I’m not looking to dwell, but my 2017 included the following:
- 2 separate trips to the ER, including minor surgery
- being forced to move back in with my parents
- concerns about my work performance
- having to start taking insulin injections
- ever-increasing anxiety about the state of my country
So not… great. I started 2018 with this tweet:
fuck you 2017 i fucking beat you
— katie 🏳️🌈🐺⭐ (@sopdet) January 1, 2018
That’s the attitude I’m taking into the new year. I survived last year, I beat it. It died at the stroke of midnight, and I still breathe, my heart still beats, and as much as it and the people in power in 2017 tried to kill me, they failed. So with survival of 2017 comes the goal of surviving 2018, too. Does it ever end? No, the years start coming and the sure as fuck do not stop coming.
So, guess I should hit the ground running.
I have three main goals for 2018:
- as a participant in Get Your Words Out, write 120 total days
- pay off $1400 of my current credit card debt
- get my monthly glucose levels to average to under 150 mg/dL
These aren’t easy goals, but they’re also attainable. I like that these goals really force me to make a lot of different choices and changes in my life, but I don’t have to focus on those titchy goals that feel less concrete. For example, getting my glucose levels down is going to come from a combination of medication, diet, and exercise. I could make a goal to work out at a certain frequency or to avoid certain foods, but I know I don’t find those compelling reasons on their own. But my blood sugar–as a measurable indication of my better management of diabetes–is a result I can see easily, and I can also easily see how small efforts can affect my results. Same for the writing, because I don’t have to work on a word count or a specific project, but it gets me to make a habit out of writing, and I’m hoping that building the habit will lead to bigger word counts than I expect, or maybe even the start of a project I can realistically complete.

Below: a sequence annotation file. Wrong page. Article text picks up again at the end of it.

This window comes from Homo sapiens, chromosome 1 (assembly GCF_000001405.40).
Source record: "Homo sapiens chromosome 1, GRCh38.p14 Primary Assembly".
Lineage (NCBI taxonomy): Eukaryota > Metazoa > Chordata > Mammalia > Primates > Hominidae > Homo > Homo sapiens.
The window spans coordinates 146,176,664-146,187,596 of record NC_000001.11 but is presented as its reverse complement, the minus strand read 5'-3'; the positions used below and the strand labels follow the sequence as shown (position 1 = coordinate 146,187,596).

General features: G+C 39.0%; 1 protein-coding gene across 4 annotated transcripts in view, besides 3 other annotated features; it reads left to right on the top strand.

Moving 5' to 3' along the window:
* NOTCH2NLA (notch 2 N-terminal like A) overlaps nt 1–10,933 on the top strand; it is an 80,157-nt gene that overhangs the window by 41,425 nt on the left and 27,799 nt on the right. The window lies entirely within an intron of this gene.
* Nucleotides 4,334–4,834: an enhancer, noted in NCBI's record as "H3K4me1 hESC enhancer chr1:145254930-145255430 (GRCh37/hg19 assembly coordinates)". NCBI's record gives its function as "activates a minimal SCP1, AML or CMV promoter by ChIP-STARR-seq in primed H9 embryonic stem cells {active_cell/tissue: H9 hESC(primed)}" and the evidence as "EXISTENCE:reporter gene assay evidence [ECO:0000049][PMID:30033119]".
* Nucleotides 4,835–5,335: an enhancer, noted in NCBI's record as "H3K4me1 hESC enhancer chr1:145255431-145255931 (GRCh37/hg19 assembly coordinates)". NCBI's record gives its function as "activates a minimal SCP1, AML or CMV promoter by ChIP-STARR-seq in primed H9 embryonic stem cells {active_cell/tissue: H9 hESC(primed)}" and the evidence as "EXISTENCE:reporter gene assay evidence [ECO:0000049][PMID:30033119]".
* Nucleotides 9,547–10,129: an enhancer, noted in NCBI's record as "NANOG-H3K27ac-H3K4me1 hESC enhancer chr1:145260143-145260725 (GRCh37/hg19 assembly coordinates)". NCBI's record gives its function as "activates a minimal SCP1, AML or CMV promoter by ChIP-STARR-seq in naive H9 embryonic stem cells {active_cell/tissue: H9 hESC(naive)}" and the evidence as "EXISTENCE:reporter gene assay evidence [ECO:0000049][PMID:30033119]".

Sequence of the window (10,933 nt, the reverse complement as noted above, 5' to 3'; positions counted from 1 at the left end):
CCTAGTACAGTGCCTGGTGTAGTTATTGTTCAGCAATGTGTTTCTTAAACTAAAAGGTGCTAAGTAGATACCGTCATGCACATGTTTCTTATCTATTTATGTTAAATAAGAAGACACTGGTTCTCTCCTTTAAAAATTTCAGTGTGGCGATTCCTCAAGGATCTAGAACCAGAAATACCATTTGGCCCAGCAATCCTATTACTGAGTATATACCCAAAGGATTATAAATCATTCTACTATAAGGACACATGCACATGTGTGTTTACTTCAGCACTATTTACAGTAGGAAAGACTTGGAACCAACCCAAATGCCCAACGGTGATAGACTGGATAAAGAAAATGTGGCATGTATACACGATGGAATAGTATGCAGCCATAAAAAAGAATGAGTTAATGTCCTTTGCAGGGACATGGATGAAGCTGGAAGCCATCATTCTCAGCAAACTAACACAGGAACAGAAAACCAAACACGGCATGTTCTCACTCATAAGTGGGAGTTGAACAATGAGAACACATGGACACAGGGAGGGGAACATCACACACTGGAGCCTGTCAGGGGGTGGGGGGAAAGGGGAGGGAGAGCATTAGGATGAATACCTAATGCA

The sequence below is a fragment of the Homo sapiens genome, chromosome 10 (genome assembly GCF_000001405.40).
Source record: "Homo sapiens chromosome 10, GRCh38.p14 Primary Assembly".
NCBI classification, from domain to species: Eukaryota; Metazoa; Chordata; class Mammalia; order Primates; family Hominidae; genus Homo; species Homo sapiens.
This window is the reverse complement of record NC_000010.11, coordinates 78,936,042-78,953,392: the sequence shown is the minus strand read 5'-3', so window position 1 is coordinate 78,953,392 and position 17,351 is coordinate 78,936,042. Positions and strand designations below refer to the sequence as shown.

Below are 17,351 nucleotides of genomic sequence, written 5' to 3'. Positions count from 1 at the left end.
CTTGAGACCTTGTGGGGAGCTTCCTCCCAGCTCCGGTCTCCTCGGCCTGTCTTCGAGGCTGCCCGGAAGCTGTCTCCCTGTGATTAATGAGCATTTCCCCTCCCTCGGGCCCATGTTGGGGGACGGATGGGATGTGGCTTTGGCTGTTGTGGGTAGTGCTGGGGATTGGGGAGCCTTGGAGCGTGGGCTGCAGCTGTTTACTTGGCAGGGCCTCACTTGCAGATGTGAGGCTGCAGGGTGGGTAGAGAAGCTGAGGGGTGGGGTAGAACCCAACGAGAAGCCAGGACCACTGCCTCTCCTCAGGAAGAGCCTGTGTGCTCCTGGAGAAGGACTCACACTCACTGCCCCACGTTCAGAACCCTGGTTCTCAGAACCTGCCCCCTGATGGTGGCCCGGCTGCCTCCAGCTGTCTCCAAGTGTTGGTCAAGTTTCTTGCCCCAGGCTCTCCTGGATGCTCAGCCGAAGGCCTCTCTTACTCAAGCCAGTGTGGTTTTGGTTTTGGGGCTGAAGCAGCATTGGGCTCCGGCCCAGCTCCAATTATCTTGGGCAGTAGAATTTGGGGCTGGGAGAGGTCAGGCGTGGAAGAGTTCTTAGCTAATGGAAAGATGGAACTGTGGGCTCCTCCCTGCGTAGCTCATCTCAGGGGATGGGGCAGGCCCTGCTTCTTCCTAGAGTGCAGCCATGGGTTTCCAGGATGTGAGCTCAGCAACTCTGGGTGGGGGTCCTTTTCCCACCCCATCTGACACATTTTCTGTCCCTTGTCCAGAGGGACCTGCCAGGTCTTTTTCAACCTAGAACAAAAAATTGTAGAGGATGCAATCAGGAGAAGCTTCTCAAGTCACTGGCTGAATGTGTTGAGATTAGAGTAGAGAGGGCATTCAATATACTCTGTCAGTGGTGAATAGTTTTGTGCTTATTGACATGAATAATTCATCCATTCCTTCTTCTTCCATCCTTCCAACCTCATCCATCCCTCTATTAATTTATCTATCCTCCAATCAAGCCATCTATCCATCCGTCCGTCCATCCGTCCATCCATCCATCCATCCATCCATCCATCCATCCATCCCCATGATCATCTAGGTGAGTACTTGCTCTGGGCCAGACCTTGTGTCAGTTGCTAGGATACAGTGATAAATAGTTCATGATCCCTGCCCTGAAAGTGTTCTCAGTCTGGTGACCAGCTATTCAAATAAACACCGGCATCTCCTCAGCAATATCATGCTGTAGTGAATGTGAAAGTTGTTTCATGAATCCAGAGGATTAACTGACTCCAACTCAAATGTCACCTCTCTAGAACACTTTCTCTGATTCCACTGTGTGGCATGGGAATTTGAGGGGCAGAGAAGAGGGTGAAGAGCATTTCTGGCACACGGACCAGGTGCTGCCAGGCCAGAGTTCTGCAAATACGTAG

And ultimately, these goals aren’t my ideals. Ideally, I want to pay off my credit card debt entirely so that when I use my credit going forward, I can pay it off each month. Ideally, I want to be writing most days of the year on short stories or novels. Ideally, I want my blood sugar levels to fall within the expected healthy ranges without taking insulin. But these ideals aren’t anything I can accomplish in a year. Long-term, I’d like to have them done by the time I’m 40 (which isn’t as far off as I’d like!). So these are all really good first steps for me to take this year, and if I’m successful, they can lead to further improvement to those ideals in the next few years.